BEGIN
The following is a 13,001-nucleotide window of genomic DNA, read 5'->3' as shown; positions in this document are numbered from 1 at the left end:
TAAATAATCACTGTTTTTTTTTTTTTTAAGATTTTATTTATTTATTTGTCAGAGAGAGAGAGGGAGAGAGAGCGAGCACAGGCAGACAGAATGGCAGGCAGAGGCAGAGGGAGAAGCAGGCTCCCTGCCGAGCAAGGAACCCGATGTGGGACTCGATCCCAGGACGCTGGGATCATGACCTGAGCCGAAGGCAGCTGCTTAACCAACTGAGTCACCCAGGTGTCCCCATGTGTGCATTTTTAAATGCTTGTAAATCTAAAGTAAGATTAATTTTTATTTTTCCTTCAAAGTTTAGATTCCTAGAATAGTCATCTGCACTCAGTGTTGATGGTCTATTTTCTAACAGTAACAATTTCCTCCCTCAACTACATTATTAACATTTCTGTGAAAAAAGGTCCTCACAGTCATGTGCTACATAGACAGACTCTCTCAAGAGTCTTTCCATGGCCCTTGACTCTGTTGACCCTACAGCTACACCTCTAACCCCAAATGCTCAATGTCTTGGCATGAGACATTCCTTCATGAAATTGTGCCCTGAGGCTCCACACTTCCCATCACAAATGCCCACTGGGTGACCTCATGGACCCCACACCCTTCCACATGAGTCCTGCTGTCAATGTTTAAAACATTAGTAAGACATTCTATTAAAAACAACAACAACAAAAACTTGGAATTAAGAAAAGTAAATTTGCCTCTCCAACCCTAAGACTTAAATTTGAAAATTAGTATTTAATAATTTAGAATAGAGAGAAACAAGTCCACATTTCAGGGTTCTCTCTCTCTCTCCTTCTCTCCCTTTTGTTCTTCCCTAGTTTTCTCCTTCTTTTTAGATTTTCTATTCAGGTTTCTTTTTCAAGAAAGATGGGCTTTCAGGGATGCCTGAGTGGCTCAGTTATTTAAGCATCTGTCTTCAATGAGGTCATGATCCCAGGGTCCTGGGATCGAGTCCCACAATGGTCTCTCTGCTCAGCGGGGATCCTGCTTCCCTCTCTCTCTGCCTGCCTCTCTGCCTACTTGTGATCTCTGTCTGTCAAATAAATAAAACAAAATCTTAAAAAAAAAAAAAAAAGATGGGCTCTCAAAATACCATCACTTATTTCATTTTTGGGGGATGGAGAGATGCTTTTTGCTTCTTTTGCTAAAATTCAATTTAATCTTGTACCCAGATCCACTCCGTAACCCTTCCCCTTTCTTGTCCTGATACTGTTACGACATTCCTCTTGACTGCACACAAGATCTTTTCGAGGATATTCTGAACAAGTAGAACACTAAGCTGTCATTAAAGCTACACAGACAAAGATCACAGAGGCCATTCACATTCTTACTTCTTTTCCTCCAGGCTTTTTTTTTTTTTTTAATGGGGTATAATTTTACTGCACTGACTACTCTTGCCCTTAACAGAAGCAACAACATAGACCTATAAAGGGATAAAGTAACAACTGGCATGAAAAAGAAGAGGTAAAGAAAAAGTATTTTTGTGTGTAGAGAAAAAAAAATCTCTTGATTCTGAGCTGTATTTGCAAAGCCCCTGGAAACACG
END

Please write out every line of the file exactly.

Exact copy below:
The following is a 13,001-nucleotide window of genomic DNA, read 5'->3' as shown; positions in this document are numbered from 1 at the left end:
TAAATAATCACTGTTTTTTTTTTTTTTAAGATTTTATTTATTTATTTGTCAGAGAGAGAGAGGGAGAGAGAGCGAGCACAGGCAGACAGAATGGCAGGCAGAGGCAGAGGGAGAAGCAGGCTCCCTGCCGAGCAAGGAACCCGATGTGGGACTCGATCCCAGGACGCTGGGATCATGACCTGAGCCGAAGGCAGCTGCTTAACCAACTGAGTCACCCAGGTGTCCCCATGTGTGCATTTTTAAATGCTTGTAAATCTAAAGTAAGATTAATTTTTATTTTTCCTTCAAAGTTTAGATTCCTAGAATAGTCATCTGCACTCAGTGTTGATGGTCTATTTTCTAACAGTAACAATTTCCTCCCTCAACTACATTATTAACATTTCTGTGAAAAAAGGTCCTCACAGTCATGTGCTACATAGACAGACTCTCTCAAGAGTCTTTCCATGGCCCTTGACTCTGTTGACCCTACAGCTACACCTCTAACCCCAAATGCTCAATGTCTTGGCATGAGACATTCCTTCATGAAATTGTGCCCTGAGGCTCCACACTTCCCATCACAAATGCCCACTGGGTGACCTCATGGACCCCACACCCTTCCACATGAGTCCTGCTGTCAATGTTTAAAACATTAGTAAGACATTCTATTAAAAACAACAACAACAAAAACTTGGAATTAAGAAAAGTAAATTTGCCTCTCCAACCCTAAGACTTAAATTTGAAAATTAGTATTTAATAATTTAGAATAGAGAGAAACAAGTCCACATTTCAGGGTTCTCTCTCTCTCTCCTTCTCTCCCTTTTGTTCTTCCCTAGTTTTCTCCTTCTTTTTAGATTTTCTATTCAGGTTTCTTTTTCAAGAAAGATGGGCTTTCAGGGATGCCTGAGTGGCTCAGTTATTTAAGCATCTGTCTTCAATGAGGTCATGATCCCAGGGTCCTGGGATCGAGTCCCACAATGGTCTCTCTGCTCAGCGGGGATCCTGCTTCCCTCTCTCTCTGCCTGCCTCTCTGCCTACTTGTGATCTCTGTCTGTCAAATAAATAAAACAAAATCTTAAAAAAAAAAAAAAAAGATGGGCTCTCAAAATACCATCACTTATTTCATTTTTGGGGGATGGAGAGATGCTTTTTGCTTCTTTTGCTAAAATTCAATTTAATCTTGTACCCAGATCCACTCCGTAACCCTTCCCCTTTCTTGTCCTGATACTGTTACGACATTCCTCTTGACTGCACACAAGATCTTTTCGAGGATATTCTGAACAAGTAGAACACTAAGCTGTCATTAAAGCTACACAGACAAAGATCACAGAGGCCATTCACATTCTTACTTCTTTTCCTCCAGGCTTTTTTTTTTTTTTTAATGGGGTATAATTTTACTGCACTGACTACTCTTGCCCTTAACAGAAGCAACAACATAGACCTATAAAGGGATAAAGTAACAACTGGCATGAAAAAGAAGAGGTAAAGAAAAAGTATTTTTGTGTGTAGAGAAAAAAAAATCTCTTGATTCTGAGCTGTATTTGCAAAGCCCCTGGAAACACG